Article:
M. Richardson and P. Domingos, Mining knowledge-sharing sites for viral marketing,, in Proceedings of the Seventh ACM SIGKDD International Conference on Knowledge Discovery and Data Mining, (2002), 61.  doi: 10.1145/775056.775057.  Google Scholar

[13]

P. Saaskilahti, Monopoly Pricing of Social Goods,, MPRA Paper 3526, (3526).   Google Scholar

[14]

S. Sahi, A note on the resolvent of a nonnegative matrix and its applications,, Linear Algebra and Its Applications, 432 (2010), 2524.  doi: 10.1016/j.laa.2009.11.004.  Google Scholar

[15]

J. Scott, Social Network Analysis: A Handbook,, 2nd edition, (2000).   Google Scholar

[16]

C. Shapiro and H. R. Varian, Information Rules: A Strategic Guide to the Network Economy,, Harvard Business School Press, (1998).   Google Scholar

[17]

O. Shy, The Economics of Network Industries,, Cambridge University Press, (2001).   Google Scholar

[18]

G. Tullock, Efficient rent-seeking,, in Toward a Theory of the Rent-Seeking Society (eds. J. M. Buchanan, (1980), 97.   Google Scholar

show all references

References:
[1]

A. Banerji and B. Dutta, Local network externalities and market segmentation,, International Journal of Industrial Organization, 27 (2009), 605.  doi: 10.1016/j.ijindorg.2009.02.001.  Google Scholar

[2]

F. Bloch and N. Quérou, Pricing in social network,, Games and Economic Behavior, 80 (2013), 243.  doi: 10.1016/j.geb.2013.03.006.  Google Scholar

[3]

P. Domingos and M. Richardson, Mining the network value of customers,, in Proceedings of the Seventh ACM SIGKDD International Conference on Knowledge Discovery and Data Mining, (2001), 57.  doi: 10.1145/502512.502525.  Google Scholar

[4]

J. L. Doob, Stochastic Processes,, John Wiley & Sons, (1953).   Google Scholar

[5]

P. Dubey, R. Garg and B. De Meyer, Competing for customers in a social network: The quasi-linear Case,, in Internet and Network Economics: Second International Workshop, (4286), 162.  doi: 10.1007/11944874_16.  Google Scholar

[6]

J. Hartline, V. Mirrokni and M. Sundarajan, Optimal marketing strategies over social networks,, in Proceedings of WWW 2008, (2008), 189.  doi: 10.1145/1367497.1367524.  Google Scholar

[7]

M. Jackson, The economics of social networks,, in Proceedings of the 9th World Congress of the Econometric Society (eds. R. Blundell, (2005).   Google Scholar

[8]

B. Julien, Competing in Network Industries: Divide and Conquer,, Mimeo, (2001).   Google Scholar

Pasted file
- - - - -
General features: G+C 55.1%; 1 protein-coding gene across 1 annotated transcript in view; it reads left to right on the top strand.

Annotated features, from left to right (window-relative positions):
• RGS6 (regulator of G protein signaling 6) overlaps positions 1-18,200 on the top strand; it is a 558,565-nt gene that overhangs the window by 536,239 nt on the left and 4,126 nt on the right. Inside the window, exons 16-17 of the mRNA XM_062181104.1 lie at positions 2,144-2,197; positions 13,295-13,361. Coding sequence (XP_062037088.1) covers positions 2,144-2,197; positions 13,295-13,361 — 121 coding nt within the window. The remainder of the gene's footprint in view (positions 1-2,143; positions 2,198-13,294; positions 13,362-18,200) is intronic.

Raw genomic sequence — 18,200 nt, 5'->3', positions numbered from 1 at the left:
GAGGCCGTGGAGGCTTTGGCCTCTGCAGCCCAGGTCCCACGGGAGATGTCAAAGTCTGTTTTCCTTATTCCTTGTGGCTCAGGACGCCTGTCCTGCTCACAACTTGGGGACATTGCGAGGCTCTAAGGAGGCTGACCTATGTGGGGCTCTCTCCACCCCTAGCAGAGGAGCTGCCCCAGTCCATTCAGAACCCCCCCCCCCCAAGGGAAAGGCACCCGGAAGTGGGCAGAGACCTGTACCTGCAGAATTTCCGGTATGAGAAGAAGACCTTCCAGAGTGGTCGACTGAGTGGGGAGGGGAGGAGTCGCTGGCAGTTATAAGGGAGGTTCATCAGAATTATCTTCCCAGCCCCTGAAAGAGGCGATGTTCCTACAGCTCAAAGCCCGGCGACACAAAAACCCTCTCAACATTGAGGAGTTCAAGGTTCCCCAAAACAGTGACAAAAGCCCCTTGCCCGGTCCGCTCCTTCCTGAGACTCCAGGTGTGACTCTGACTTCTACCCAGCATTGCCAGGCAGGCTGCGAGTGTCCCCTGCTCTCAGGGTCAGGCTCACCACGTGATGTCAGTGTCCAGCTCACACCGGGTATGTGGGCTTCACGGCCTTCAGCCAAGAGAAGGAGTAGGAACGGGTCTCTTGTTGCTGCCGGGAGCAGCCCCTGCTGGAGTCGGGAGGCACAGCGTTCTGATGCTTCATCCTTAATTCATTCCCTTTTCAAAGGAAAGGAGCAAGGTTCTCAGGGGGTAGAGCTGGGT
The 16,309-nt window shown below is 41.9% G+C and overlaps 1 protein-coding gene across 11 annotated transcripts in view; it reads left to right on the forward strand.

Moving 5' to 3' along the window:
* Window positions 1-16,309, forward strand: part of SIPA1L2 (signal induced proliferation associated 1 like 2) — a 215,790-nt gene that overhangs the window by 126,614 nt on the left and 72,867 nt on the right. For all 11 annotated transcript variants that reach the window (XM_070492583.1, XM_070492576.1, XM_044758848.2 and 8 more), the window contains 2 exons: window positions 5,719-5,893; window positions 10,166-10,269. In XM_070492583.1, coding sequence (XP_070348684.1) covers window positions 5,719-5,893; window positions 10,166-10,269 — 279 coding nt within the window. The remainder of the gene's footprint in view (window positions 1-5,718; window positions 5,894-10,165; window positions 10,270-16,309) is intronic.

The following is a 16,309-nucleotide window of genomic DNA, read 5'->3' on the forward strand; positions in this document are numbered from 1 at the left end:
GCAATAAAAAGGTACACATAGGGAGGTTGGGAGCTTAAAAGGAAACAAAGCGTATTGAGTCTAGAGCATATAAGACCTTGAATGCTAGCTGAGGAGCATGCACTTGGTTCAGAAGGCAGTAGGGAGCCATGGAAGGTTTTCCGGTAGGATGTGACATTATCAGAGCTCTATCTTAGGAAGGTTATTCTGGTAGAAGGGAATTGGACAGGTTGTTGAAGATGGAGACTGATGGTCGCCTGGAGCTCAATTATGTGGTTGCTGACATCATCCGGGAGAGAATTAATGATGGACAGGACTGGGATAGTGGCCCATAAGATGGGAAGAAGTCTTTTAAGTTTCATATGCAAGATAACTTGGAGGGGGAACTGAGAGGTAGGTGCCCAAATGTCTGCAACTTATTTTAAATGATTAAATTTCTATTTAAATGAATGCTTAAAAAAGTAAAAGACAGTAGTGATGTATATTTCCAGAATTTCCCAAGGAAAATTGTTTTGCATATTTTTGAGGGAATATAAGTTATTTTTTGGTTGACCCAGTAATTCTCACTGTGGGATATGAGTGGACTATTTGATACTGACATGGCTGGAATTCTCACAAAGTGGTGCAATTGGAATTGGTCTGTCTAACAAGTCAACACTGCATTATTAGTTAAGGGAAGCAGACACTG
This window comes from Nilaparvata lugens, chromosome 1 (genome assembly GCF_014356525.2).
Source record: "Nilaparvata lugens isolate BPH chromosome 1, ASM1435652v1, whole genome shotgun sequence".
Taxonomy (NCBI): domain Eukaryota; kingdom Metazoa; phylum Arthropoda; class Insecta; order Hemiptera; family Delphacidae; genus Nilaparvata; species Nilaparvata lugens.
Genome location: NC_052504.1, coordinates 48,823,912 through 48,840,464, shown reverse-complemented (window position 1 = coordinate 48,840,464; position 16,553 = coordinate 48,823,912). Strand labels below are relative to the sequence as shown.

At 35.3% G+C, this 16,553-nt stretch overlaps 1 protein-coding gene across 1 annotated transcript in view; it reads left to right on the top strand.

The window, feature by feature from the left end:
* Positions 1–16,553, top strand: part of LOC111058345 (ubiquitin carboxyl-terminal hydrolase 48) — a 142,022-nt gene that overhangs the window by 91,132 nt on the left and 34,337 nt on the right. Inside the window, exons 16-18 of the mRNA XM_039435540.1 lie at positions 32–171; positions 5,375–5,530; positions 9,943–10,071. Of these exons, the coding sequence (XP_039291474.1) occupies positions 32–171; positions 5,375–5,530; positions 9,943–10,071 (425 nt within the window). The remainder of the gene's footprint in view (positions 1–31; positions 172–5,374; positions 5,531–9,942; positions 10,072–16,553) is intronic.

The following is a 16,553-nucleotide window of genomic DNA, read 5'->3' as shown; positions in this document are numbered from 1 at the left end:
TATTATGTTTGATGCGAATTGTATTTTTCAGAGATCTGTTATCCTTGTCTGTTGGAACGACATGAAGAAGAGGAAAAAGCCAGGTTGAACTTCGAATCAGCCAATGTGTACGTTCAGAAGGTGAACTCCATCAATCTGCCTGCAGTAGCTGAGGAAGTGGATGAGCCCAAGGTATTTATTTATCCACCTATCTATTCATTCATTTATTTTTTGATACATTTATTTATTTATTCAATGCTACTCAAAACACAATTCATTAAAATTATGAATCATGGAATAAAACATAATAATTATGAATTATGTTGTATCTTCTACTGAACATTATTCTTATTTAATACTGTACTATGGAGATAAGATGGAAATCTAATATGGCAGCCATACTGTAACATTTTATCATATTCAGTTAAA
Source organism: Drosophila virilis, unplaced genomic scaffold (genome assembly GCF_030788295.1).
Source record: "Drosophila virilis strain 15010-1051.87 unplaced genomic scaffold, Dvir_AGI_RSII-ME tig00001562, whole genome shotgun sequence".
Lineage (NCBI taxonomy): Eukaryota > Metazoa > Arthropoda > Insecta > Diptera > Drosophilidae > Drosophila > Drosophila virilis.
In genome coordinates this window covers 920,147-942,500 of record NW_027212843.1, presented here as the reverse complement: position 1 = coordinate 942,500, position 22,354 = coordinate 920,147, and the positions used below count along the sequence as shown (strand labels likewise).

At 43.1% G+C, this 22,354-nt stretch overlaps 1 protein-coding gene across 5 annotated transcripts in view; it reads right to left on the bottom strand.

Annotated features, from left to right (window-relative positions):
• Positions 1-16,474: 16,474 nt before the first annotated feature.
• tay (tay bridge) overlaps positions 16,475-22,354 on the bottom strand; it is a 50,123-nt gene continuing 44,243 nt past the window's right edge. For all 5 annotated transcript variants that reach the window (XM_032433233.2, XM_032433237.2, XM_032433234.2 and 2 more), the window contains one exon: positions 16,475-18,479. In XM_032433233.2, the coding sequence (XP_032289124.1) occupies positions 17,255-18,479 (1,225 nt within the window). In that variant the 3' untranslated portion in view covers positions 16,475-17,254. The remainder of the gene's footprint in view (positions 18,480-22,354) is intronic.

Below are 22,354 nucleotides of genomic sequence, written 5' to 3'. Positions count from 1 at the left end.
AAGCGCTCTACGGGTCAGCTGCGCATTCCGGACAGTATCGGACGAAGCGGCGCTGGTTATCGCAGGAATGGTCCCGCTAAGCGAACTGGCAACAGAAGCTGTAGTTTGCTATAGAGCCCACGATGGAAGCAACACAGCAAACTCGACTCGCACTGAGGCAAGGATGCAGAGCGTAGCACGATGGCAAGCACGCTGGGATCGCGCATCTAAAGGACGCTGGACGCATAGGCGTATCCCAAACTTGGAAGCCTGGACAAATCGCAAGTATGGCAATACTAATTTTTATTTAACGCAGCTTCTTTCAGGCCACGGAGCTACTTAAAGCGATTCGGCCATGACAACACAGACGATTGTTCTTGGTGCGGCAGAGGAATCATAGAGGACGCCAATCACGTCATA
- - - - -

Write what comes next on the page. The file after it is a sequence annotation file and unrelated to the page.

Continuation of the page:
[9]

D. Kempe, J. Kleinberg and E. Tardos, Maximizing the spread of influence through a social network,, in Proceedings of the 9th International Conference on Knowledge Discovery and Data Mining, (2003), 137.  doi: 10.1145/956755.956769.  Google Scholar

[10]

C. N. Moore, Summability of series,, The American Mathematical Monthly, 39 (1932), 62.  doi: 10.2307/2302048.  Google Scholar

[11]

J. Nash, Equilibrium points in $n$-person games,, Proceedings of the National Academy of Science, 36 (1950), 48.  doi: 10.1073/pnas.36.1.48.  Google Scholar

[12]

M. Richardson and P. Domingos, Mining knowledge-sharing sites for viral marketing,, in Proceedings of the Seventh ACM SIGKDD International Conference on Knowledge Discovery and Data Mining, (2002), 61.  doi: 10.1145/775056.775057.  Google Scholar

[13]

P. Saaskilahti, Monopoly Pricing of Social Goods,, MPRA Paper 3526, (3526).   Google Scholar

[14]

S. Sahi, A note on the resolvent of a nonnegative matrix and its applications,, Linear Algebra and Its Applications, 432 (2010), 2524.  doi: 10.1016/j.laa.2009.11.004.  Google Scholar

[15]

J. Scott, Social Network Analysis: A Handbook,, 2nd edition, (2000).   Google Scholar

[16]

C. Shapiro and H. R. Varian, Information Rules: A Strategic Guide to the Network Economy,, Harvard Business School Press, (1998).   Google Scholar

[17]

O. Shy, The Economics of Network Industries,, Cambridge University Press, (2001).   Google Scholar

[18]

G. Tullock, Efficient rent-seeking,, in Toward a Theory of the Rent-Seeking Society (eds. J. M. Buchanan, (1980), 97.   Google Scholar